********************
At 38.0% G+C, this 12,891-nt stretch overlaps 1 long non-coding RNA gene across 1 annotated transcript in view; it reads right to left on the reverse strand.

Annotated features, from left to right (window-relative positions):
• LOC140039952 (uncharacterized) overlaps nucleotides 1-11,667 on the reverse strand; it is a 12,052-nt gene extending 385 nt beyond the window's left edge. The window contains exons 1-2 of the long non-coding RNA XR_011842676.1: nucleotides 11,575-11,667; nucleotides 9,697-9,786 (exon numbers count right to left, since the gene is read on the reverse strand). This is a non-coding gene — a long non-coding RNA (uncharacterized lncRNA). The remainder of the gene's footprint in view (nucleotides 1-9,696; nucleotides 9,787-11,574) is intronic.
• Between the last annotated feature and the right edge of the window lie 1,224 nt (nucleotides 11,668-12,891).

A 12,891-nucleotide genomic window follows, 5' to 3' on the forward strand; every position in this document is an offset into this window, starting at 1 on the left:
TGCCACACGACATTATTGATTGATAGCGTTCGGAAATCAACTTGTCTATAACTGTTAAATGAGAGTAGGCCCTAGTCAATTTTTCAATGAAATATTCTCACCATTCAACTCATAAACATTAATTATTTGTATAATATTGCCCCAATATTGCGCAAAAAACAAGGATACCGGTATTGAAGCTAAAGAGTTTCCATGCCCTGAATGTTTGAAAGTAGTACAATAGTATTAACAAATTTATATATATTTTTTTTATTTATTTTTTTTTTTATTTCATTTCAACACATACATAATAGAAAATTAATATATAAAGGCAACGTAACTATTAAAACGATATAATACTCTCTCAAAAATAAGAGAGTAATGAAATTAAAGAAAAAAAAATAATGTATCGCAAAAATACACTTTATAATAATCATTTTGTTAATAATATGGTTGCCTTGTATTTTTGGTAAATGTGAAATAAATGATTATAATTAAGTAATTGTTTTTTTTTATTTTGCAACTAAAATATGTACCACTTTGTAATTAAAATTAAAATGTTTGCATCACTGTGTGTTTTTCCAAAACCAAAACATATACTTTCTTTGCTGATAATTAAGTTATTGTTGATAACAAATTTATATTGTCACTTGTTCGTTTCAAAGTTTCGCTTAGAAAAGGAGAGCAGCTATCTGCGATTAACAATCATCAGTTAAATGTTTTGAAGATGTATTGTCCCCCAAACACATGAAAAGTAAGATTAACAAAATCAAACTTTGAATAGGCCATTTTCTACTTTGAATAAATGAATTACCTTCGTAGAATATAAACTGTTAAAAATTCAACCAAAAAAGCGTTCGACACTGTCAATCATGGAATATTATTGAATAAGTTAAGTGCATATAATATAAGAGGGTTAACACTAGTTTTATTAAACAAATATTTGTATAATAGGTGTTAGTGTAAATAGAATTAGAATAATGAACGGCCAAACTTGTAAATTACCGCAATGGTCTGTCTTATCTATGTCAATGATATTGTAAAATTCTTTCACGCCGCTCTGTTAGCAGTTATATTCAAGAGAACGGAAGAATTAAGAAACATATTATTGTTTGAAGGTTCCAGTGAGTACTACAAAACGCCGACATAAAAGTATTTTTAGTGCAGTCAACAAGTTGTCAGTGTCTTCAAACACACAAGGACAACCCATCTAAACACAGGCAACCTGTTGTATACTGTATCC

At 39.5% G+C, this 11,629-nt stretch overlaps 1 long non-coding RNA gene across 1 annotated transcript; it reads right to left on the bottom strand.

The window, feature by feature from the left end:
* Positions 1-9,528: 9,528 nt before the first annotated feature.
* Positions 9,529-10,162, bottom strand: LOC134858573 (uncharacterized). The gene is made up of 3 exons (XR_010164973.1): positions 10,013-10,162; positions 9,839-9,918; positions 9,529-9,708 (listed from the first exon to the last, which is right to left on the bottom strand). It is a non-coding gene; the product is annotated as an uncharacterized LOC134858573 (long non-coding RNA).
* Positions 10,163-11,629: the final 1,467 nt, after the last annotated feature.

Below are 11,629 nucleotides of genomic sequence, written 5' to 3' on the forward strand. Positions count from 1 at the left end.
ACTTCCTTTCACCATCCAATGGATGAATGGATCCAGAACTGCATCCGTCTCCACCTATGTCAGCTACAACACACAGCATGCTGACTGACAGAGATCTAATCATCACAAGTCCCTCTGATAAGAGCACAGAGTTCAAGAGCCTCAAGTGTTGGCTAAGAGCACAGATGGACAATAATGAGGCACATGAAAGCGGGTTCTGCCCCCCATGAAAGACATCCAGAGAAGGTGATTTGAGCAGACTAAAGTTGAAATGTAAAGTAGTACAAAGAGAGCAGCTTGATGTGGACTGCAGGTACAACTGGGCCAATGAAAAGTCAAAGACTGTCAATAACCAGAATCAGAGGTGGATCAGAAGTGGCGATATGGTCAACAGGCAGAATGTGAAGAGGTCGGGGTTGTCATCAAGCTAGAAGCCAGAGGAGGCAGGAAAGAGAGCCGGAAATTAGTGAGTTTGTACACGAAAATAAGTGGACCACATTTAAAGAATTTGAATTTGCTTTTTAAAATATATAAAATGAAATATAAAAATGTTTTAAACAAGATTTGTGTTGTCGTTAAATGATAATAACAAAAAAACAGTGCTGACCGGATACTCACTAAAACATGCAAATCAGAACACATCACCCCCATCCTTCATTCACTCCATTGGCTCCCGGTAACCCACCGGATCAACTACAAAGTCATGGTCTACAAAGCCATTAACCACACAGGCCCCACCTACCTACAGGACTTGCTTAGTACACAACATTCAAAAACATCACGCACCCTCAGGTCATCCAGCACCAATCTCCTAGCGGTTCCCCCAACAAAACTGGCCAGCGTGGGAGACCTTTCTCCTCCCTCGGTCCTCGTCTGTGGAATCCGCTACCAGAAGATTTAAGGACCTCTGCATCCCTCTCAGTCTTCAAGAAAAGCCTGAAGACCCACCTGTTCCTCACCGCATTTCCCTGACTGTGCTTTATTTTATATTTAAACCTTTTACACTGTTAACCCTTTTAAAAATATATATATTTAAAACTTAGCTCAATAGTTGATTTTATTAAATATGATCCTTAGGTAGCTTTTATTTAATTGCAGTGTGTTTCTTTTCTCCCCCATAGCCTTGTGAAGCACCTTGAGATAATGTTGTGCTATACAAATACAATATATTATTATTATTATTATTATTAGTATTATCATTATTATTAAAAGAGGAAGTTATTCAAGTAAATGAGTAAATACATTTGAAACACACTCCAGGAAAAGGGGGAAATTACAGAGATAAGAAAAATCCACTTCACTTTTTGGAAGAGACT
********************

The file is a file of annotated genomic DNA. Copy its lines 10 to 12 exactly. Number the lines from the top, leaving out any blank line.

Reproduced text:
* Positions 9,529-10,162, bottom strand: LOC134858573 (uncharacterized). The gene is made up of 3 exons (XR_010164973.1): positions 10,013-10,162; positions 9,839-9,918; positions 9,529-9,708 (listed from the first exon to the last, which is right to left on the bottom strand). It is a non-coding gene; the product is annotated as an uncharacterized LOC134858573 (long non-coding RNA).
* Positions 10,163-11,629: the final 1,467 nt, after the last annotated feature.

Below are 11,629 nucleotides of genomic sequence, written 5' to 3' on the forward strand. Positions count from 1 at the left end.